Our minds are incredible tools because we can imagine! and we can feel. And the feeling is what propels us towards action and change. The 5 minute Journal is a great tool to get you started.

Feel the gratefulness and let it permeate your being.

9. Have (at least) one meatless meal per week:

With the variety of fruits, grains and vegetables readily available in most supermarkets, it is easier than ever to make a super delicious and nutritious meal, sans animal protein.

Given that many health risks, as well as environmental concerns, have been linked with the high consumption of red and processed meats, choosing to eat one meal per week that is plant based could open your senses and taste buds to new and wondrous dishes. As well as being kinder to our planet and the animals that live on it.

Sadia’s recipes are always mouth watering and totally plant-based. ;)

10. Take care of yourself:

Last but not the least, take really good care of yourself, every single day.

What does that mean to you and where you are in your life, right now? losing a bit of weight, implementing healthy habits, walking three times/week? giving up a bad habit?

No matter what that thing is, practice it a little bit of it EVERY SINGLE day.

It could be something as simple as a facial once/week, drinking a glass of water first thing after waking up, meditating in the am for 5 min, committing to a weekly exercise routine, or reading for 15 min before going to bed.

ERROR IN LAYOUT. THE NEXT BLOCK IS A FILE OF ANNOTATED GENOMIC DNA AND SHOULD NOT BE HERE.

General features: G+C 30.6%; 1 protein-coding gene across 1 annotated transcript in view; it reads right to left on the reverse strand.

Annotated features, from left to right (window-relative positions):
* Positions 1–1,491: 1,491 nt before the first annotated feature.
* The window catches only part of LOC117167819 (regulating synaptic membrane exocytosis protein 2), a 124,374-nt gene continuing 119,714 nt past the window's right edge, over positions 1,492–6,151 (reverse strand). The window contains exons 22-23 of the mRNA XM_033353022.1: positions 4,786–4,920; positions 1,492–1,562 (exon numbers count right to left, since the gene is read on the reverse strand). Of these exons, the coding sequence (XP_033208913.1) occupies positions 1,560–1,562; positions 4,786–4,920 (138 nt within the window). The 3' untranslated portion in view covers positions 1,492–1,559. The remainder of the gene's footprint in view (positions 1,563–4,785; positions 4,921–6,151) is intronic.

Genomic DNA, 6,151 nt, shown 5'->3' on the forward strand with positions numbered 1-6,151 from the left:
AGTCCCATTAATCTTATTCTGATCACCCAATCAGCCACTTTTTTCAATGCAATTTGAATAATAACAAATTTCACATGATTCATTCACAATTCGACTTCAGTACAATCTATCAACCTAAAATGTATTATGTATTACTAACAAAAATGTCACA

Giving up some of your TV or social media time to put your well-being first will feel incredibly rewarding. You are basically showing to yourself: “You are worthy, you are precious and you are important enough to put your self-care needs first”.

If you are not whole and healthy, how can you give to the others and the rest of the world?

We may not be able to stop wars single handedly or change corrupt corporations and governments.

What we CAN DP is use the resources available to us responsibly, be good to ourselves and one another and practice a caring attitude towards all things and beings that cross our path.

We are warriors of light, after all. :)

Okay friends, what am I missing? What are some of the things YOU have been doing to steadily improve your life and that of the others, as well as the world around you?

Comment down below and let me know!

Hoping that you have a wonderful, love-filled week ahead of you,

Roxi

*Next week we are taking a virtual trip to the Frontier Culture Museum in Staunton, Virginia. A place close to my heart for many reasons and a space that is great to visit any time of the year, with friends, family or just by yourself.